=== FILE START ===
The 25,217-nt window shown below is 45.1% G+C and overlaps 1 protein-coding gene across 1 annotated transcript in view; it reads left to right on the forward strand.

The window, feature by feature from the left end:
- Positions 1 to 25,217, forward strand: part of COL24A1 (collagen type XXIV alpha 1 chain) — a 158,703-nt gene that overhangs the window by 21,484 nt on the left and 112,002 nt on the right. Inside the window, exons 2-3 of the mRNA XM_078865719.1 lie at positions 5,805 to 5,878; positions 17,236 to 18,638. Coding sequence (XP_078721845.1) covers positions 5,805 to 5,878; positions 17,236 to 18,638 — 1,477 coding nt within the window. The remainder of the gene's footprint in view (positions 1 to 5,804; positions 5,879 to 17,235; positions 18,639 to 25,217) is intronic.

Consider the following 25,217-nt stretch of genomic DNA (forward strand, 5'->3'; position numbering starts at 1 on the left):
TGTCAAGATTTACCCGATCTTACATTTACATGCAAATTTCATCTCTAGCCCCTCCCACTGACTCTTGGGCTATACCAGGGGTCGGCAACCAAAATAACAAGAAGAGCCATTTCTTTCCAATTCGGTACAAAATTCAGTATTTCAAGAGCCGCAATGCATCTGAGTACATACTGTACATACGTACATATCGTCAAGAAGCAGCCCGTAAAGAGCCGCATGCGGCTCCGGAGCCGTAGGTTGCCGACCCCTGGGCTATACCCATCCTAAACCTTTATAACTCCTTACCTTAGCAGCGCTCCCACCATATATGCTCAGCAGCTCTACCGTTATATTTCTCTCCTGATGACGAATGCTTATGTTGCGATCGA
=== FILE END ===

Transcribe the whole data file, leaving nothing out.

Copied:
The 25,217-nt window shown below is 45.1% G+C and overlaps 1 protein-coding gene across 1 annotated transcript in view; it reads left to right on the forward strand.

The window, feature by feature from the left end:
- Positions 1 to 25,217, forward strand: part of COL24A1 (collagen type XXIV alpha 1 chain) — a 158,703-nt gene that overhangs the window by 21,484 nt on the left and 112,002 nt on the right. Inside the window, exons 2-3 of the mRNA XM_078865719.1 lie at positions 5,805 to 5,878; positions 17,236 to 18,638. Coding sequence (XP_078721845.1) covers positions 5,805 to 5,878; positions 17,236 to 18,638 — 1,477 coding nt within the window. The remainder of the gene's footprint in view (positions 1 to 5,804; positions 5,879 to 17,235; positions 18,639 to 25,217) is intronic.

Consider the following 25,217-nt stretch of genomic DNA (forward strand, 5'->3'; position numbering starts at 1 on the left):
TGTCAAGATTTACCCGATCTTACATTTACATGCAAATTTCATCTCTAGCCCCTCCCACTGACTCTTGGGCTATACCAGGGGTCGGCAACCAAAATAACAAGAAGAGCCATTTCTTTCCAATTCGGTACAAAATTCAGTATTTCAAGAGCCGCAATGCATCTGAGTACATACTGTACATACGTACATATCGTCAAGAAGCAGCCCGTAAAGAGCCGCATGCGGCTCCGGAGCCGTAGGTTGCCGACCCCTGGGCTATACCCATCCTAAACCTTTATAACTCCTTACCTTAGCAGCGCTCCCACCATATATGCTCAGCAGCTCTACCGTTATATTTCTCTCCTGATGACGAATGCTTATGTTGCGATCGA